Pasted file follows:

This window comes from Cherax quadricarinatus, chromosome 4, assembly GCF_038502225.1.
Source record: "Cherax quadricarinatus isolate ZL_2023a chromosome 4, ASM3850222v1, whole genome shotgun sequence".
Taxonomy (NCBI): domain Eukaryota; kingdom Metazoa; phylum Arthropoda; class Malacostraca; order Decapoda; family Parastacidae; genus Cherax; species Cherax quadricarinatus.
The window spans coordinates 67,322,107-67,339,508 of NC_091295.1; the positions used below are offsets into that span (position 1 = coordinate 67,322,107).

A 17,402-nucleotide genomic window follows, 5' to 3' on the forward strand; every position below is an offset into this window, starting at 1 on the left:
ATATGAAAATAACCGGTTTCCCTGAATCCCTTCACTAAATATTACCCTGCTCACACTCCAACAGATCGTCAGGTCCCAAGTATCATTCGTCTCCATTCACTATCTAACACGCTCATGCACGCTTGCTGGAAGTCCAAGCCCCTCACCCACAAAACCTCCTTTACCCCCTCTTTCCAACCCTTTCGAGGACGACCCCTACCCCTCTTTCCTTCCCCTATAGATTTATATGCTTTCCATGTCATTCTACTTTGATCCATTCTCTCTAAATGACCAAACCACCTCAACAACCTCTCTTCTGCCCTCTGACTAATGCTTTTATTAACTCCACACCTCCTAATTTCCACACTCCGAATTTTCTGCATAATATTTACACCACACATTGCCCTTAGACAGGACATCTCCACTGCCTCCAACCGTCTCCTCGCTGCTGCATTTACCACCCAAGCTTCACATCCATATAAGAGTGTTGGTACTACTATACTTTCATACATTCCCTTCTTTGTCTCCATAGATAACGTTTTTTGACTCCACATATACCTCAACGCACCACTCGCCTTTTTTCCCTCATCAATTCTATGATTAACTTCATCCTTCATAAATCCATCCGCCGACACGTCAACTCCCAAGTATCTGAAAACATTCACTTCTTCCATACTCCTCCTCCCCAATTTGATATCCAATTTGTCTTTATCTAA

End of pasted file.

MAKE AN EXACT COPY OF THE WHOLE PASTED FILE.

This window comes from Cherax quadricarinatus, chromosome 4, assembly GCF_038502225.1.
Source record: "Cherax quadricarinatus isolate ZL_2023a chromosome 4, ASM3850222v1, whole genome shotgun sequence".
Taxonomy (NCBI): domain Eukaryota; kingdom Metazoa; phylum Arthropoda; class Malacostraca; order Decapoda; family Parastacidae; genus Cherax; species Cherax quadricarinatus.
The window spans coordinates 67,322,107-67,339,508 of NC_091295.1; the positions used below are offsets into that span (position 1 = coordinate 67,322,107).

A 17,402-nucleotide genomic window follows, 5' to 3' on the forward strand; every position below is an offset into this window, starting at 1 on the left:
ATATGAAAATAACCGGTTTCCCTGAATCCCTTCACTAAATATTACCCTGCTCACACTCCAACAGATCGTCAGGTCCCAAGTATCATTCGTCTCCATTCACTATCTAACACGCTCATGCACGCTTGCTGGAAGTCCAAGCCCCTCACCCACAAAACCTCCTTTACCCCCTCTTTCCAACCCTTTCGAGGACGACCCCTACCCCTCTTTCCTTCCCCTATAGATTTATATGCTTTCCATGTCATTCTACTTTGATCCATTCTCTCTAAATGACCAAACCACCTCAACAACCTCTCTTCTGCCCTCTGACTAATGCTTTTATTAACTCCACACCTCCTAATTTCCACACTCCGAATTTTCTGCATAATATTTACACCACACATTGCCCTTAGACAGGACATCTCCACTGCCTCCAACCGTCTCCTCGCTGCTGCATTTACCACCCAAGCTTCACATCCATATAAGAGTGTTGGTACTACTATACTTTCATACATTCCCTTCTTTGTCTCCATAGATAACGTTTTTTGACTCCACATATACCTCAACGCACCACTCGCCTTTTTTCCCTCATCAATTCTATGATTAACTTCATCCTTCATAAATCCATCCGCCGACACGTCAACTCCCAAGTATCTGAAAACATTCACTTCTTCCATACTCCTCCTCCCCAATTTGATATCCAATTTGTCTTTATCTAA